Networking infrastructure, and the software and hardware that it consists of, is critical infrastructure of the utmost importance. Failing to protect these systems carries not only a heightened business risk but also a risk to the technologies that our entire society relies on to function. Today, misconfigured or end-of-life products represent a massive attack surface for adversaries, and communication gaps between product vendors and consumers add additional challenges.

To that end, the Network Resilience Coalition makes several recommendations on best practices for both vendors and users of network products. The Coalition believes that any potential additional costs incurred by these practices are outweighed by the downstream mitigation of disruptive or damaging incidents and further justified by the broad impact of increasing network resilience across the board.

The NRC recommends that vendors of network products:

  • Align their software development practices with the NIST Secure Software Development Framework (SSDF)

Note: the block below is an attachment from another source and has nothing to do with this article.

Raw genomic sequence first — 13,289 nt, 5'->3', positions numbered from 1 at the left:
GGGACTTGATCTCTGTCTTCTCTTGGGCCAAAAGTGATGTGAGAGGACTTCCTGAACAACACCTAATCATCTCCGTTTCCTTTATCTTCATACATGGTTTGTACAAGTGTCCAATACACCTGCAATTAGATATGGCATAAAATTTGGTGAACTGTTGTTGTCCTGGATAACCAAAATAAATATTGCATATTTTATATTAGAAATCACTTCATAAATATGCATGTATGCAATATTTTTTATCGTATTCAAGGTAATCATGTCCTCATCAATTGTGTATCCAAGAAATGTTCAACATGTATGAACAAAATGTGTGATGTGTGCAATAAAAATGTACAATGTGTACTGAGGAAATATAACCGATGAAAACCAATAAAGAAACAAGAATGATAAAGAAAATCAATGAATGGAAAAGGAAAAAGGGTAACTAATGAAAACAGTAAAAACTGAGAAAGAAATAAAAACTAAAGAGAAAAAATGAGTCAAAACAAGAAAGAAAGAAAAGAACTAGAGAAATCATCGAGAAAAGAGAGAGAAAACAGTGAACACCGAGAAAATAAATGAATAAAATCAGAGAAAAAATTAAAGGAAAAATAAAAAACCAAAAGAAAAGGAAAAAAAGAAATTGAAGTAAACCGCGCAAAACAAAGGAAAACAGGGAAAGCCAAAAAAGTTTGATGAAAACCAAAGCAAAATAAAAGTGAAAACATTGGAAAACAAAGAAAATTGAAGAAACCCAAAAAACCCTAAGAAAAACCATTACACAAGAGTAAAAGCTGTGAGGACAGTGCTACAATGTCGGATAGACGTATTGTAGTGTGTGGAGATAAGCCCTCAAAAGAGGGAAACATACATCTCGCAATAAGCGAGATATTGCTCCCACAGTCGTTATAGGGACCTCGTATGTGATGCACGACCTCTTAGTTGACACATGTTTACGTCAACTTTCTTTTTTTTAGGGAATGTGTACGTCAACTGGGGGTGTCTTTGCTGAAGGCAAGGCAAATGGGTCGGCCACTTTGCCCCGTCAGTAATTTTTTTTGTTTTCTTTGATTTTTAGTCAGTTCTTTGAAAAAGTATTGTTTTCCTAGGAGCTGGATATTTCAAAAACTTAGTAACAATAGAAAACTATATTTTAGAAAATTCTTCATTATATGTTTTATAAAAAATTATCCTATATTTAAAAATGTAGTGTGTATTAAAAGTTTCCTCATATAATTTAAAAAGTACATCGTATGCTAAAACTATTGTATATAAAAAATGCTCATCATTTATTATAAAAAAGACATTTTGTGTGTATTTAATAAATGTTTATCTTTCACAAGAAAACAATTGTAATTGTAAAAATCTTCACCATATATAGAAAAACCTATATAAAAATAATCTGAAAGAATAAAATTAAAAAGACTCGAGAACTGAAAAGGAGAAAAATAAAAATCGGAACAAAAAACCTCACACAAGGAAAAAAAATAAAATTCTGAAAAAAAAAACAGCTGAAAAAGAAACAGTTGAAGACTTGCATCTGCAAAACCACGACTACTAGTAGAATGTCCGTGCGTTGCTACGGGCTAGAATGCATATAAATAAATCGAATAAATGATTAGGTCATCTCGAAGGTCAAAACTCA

• Provide clear and concise details on product “end-of-life” by providing specific dates, date ranges, and details on what level of support to expect for each date range
  •  Avoid combining critical security fixes from updates with new features or functionality enhancements
  • Consider participation in the OpenEoX effort in OASIS, a cross-industry effort to standardize the way end-of-life information is communicated and to provide it in a machine-readable format.

The NRC recommends that consumers and purchasers of network products:

  • Align their product procurement requirements with the above recommendations by favoring vendors that are aligned with the SSDF, that provide clear end-of-life information, and that plan to provide separate critical security fixes
  • Increase cybersecurity vigilance (vulnerability scanning, configuration management) on products they elect to rely upon outside of their support period
  • Periodically ensure that product configuration is aligned with vendor recommendations, with increasing frequency as products age
  • Consider participation in the OpenEoX effort in OASIS, a cross-industry effort to standardize the way end-of-life information is communicated and to provide it in a machine-readable format.

Coalition members, both vendors and consumers, agree that these recommendations, if broadly implemented, would lead to a more secure and resilient global network infrastructure. It is the opinion of the group that this is mutually beneficial to all participants of the network product market, and that it also makes major strides in better protecting the critical infrastructure that people rely on for their livelihoods and well-being. 

Stephen Banghart

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